I’m not the greatest when talking about myself so when I was asked this previously, I asked my Exec Chef to my style. He said considered, classical and refined. I think this is a good description but I would embellish it by saying my passion is for simple, classical dishes with a modern edge that really showcase and celebrate humble ingredients. Less is often so much more.
What would you say to young chefs out there, considering a career in the industry and thinking about chef competitions?
If you love food and drink, it really is the most incredible sector to work in
and I consider myself lucky every day to be doing what I am doing. There is no doubt competitions are tough but the personal development you gain from them really can’t be quantified. If I look back at my five previous
NCOTYs, I can visibly trace my improvements and learnings. Dealing with the pressure and working to a brief to create dishes will only improve your all-round skills and give you further confidence.
Who has been your biggest influence and inspiration outside and inside of the kitchen?
Outside the kitchen, my wife, sons and dad have always inspired me. My son Sammy is 14 years old now and loves to cook so it fills me with
immense pride that he may follow me into the kitchen, as I did my own dad.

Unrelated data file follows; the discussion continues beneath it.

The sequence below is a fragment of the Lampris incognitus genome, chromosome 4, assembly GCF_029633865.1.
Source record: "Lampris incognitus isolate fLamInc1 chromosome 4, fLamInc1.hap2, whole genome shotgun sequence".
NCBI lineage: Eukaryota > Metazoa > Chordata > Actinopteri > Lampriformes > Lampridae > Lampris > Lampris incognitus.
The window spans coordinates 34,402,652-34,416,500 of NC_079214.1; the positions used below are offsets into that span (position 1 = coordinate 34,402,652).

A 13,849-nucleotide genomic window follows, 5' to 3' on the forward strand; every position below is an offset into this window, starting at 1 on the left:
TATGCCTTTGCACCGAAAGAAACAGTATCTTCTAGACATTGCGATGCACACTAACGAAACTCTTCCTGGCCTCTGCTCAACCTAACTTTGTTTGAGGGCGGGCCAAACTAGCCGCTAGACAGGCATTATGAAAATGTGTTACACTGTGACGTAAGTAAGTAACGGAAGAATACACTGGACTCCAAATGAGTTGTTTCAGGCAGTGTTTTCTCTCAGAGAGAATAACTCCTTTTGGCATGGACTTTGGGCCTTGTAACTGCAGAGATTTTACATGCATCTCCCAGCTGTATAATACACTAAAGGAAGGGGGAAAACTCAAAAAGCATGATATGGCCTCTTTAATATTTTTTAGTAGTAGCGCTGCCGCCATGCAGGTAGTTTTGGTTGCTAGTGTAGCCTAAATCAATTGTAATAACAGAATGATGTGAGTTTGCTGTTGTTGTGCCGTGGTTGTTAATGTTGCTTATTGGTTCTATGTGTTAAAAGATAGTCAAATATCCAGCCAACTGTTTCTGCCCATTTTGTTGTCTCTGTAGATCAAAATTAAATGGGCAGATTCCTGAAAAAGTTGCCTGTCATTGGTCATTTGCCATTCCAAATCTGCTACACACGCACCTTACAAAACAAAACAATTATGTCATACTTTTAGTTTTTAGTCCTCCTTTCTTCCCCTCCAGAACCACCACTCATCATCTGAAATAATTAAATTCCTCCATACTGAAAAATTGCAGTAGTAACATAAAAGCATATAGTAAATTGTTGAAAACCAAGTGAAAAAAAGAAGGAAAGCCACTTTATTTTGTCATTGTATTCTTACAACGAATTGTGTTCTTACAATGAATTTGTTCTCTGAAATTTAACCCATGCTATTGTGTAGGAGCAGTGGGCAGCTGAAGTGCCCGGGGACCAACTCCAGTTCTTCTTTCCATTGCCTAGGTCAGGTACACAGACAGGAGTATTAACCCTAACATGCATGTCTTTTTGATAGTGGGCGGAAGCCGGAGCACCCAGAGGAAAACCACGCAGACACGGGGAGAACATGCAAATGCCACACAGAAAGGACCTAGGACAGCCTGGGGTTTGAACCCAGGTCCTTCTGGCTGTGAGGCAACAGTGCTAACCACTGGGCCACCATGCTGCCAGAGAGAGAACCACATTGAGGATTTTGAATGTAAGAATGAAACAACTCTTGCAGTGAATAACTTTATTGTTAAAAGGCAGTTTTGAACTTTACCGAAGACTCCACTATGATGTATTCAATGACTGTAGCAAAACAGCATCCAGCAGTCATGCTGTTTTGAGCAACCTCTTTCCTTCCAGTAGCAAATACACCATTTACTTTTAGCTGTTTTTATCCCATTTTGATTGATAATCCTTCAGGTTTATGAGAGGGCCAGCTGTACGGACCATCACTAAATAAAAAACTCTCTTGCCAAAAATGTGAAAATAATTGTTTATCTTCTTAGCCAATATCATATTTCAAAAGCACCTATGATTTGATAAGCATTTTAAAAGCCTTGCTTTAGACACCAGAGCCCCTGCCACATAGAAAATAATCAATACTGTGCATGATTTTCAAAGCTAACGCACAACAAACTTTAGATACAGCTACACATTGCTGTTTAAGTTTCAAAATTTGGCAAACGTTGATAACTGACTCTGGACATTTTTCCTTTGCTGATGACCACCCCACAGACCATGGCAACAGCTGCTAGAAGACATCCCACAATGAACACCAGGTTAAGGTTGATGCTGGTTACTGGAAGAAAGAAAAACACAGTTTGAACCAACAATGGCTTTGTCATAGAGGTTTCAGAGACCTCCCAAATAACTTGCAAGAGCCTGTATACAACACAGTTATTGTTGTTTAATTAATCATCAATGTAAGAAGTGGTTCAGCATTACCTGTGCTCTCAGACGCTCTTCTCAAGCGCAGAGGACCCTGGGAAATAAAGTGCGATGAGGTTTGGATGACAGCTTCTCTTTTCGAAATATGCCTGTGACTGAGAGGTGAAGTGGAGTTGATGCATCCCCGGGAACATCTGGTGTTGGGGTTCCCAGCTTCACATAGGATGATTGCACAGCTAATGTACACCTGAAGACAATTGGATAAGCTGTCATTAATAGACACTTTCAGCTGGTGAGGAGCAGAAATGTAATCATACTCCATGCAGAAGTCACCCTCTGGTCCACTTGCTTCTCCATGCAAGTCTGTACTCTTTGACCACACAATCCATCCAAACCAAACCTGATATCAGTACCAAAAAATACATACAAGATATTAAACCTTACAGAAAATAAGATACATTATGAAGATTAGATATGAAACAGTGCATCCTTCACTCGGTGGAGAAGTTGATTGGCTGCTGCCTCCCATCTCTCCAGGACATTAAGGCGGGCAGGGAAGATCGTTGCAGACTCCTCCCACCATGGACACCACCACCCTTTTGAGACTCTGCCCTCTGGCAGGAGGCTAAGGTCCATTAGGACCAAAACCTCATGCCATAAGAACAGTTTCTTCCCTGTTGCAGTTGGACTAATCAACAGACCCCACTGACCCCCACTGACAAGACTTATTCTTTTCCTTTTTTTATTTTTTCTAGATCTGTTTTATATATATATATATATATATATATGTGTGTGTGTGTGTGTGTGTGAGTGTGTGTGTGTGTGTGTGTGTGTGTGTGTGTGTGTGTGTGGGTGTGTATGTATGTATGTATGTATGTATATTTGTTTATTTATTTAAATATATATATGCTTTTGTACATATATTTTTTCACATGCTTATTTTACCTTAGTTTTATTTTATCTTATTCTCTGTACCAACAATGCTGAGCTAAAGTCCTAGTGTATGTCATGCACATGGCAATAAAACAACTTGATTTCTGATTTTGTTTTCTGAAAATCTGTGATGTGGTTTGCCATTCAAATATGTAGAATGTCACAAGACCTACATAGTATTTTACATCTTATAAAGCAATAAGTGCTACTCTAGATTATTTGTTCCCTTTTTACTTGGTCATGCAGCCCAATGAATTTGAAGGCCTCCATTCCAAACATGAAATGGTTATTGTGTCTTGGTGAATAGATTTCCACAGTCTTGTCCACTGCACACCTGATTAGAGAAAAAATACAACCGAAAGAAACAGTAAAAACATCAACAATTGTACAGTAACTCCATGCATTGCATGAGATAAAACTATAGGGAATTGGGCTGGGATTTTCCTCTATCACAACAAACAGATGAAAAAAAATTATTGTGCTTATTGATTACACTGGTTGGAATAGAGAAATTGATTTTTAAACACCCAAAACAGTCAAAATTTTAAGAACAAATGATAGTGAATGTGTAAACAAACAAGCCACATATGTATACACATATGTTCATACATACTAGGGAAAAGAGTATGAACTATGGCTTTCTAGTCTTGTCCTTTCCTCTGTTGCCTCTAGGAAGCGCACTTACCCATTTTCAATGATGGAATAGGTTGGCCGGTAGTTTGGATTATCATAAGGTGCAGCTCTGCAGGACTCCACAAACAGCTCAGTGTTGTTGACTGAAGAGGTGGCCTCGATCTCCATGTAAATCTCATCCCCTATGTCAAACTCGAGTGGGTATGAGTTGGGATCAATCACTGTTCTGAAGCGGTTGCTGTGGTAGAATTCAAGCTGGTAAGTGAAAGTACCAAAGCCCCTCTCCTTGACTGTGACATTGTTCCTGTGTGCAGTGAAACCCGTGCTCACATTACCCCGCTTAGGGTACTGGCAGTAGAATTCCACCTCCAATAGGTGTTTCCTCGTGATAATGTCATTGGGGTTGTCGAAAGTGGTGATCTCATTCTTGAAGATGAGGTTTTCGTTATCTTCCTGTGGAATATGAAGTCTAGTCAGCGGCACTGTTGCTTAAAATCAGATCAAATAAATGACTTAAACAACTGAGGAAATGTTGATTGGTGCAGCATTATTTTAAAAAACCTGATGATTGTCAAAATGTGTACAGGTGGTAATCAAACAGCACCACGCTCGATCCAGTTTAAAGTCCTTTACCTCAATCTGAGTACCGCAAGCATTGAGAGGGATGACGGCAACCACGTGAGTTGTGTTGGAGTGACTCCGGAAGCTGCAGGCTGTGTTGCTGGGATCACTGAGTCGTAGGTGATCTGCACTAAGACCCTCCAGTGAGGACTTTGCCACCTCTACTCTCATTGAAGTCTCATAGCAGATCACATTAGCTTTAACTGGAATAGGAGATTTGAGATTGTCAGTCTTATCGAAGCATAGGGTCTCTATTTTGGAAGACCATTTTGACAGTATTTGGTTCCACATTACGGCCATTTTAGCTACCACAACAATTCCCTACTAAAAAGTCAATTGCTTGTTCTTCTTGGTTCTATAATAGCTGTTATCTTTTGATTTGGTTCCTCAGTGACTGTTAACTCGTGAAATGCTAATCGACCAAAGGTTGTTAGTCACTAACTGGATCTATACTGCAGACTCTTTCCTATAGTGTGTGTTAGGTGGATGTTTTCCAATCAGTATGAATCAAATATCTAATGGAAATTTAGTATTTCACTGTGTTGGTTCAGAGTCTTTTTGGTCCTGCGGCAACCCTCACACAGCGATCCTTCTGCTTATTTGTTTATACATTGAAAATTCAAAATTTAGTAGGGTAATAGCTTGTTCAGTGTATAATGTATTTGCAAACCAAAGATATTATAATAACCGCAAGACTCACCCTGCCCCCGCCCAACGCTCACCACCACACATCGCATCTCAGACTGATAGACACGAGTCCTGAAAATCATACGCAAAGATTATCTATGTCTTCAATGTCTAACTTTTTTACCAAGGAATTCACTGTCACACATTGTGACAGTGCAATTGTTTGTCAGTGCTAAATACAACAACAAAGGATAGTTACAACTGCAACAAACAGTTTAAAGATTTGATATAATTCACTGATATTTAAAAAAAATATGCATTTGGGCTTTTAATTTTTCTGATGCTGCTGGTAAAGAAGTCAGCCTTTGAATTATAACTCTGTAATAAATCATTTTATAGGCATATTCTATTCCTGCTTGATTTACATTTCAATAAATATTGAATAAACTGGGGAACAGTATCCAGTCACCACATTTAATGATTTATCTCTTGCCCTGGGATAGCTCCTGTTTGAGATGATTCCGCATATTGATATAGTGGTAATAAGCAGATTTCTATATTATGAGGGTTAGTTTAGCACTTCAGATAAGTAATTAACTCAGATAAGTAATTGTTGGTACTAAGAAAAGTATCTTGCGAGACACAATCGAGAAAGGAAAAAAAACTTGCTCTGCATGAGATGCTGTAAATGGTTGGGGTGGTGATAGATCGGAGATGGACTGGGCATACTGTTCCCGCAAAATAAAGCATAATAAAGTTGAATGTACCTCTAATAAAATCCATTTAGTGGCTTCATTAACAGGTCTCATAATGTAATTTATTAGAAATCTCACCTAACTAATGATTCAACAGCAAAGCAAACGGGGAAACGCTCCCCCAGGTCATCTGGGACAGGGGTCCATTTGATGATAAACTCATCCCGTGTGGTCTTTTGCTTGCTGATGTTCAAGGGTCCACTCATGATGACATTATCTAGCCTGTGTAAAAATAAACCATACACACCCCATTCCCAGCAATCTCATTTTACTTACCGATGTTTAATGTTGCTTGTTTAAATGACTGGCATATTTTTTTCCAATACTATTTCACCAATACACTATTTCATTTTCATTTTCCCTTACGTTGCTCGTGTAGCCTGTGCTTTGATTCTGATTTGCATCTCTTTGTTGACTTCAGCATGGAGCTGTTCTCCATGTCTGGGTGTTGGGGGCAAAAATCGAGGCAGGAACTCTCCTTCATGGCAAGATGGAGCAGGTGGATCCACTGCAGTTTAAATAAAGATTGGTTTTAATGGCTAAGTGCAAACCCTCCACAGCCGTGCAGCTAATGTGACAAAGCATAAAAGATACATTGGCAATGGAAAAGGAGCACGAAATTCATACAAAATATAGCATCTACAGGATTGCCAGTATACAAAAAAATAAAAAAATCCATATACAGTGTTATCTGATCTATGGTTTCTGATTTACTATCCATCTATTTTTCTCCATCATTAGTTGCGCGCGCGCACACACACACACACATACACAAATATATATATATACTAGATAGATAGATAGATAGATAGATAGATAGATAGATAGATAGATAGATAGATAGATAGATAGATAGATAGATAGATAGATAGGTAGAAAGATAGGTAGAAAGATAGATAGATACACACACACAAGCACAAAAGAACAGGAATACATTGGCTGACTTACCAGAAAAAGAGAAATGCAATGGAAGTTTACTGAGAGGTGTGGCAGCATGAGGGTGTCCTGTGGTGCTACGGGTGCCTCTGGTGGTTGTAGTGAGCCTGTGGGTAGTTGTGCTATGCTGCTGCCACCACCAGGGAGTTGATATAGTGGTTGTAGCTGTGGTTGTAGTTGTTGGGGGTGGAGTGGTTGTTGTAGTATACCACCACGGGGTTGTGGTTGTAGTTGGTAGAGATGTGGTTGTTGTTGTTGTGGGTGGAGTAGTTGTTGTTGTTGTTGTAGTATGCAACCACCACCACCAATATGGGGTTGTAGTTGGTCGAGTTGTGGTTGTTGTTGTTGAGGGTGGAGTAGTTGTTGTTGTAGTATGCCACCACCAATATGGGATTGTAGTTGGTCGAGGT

In terms of inspiration from inside the kitchen, as a young chef I loved Marco Pierre White, Raymond Blanc and Pierre Koffman but my biggest heroes are my brigade at Ashurst. Their energy, passion and positivity
each and every day inspires me so much and makes me so thankful to be working alongside them and in this amazing industry. I’m not exaggerating when I say that I would not have won this NCOTY crown without them.
What is your favourite meal of the day and why?
Very tough to answer but a quality breakfast takes some beating. My wife makes a fantastic bacon and egg butty and it really is the pinnacle.
What are your next goals?
I’m going to have a bit of a breather for a few weeks as the whole NCOTY process does dominate your thoughts but in terms of my next goals, I have
always wanted to try the Great British Menu. Over the years it has been great to watch unknown chefs achieve great things on the show so it’s definitely on my radar. I love the varied work we do at Vacherin but as most chefs will tell you, one day I would love to have my own place too.
And now for three questions that we ask all of our Leading Lights…
What are your three kitchen secrets?
- Remove your meat or fish from the fridge and bring to room temperature before cooking. Never cook straight from the fridge.
- Using vinegars as a seasoning to dishes is a great way to elevate flavours just like salt.
- Freeze and filter your stocks through muslin cloth to remove all impurities & obtain a beautiful clear consommé.
What is your favourite ingredient and why?
I love vinegars as they are fantastic for adding acidity to dishes but also
seasoning. The Belazu range is brilliant and I love to experiment with them in both savoury and sweet dishes.
Please could you share your favourite recipe, along with your reasons for choosing it?
I think I will have to go with my dessert from the final – the Sweet Eve strawberry split, clotted cream, lemon and mint. I will also remember it as my winning dessert and the clotted cream custard is something I played with last year but feel I perfected for this year’s final.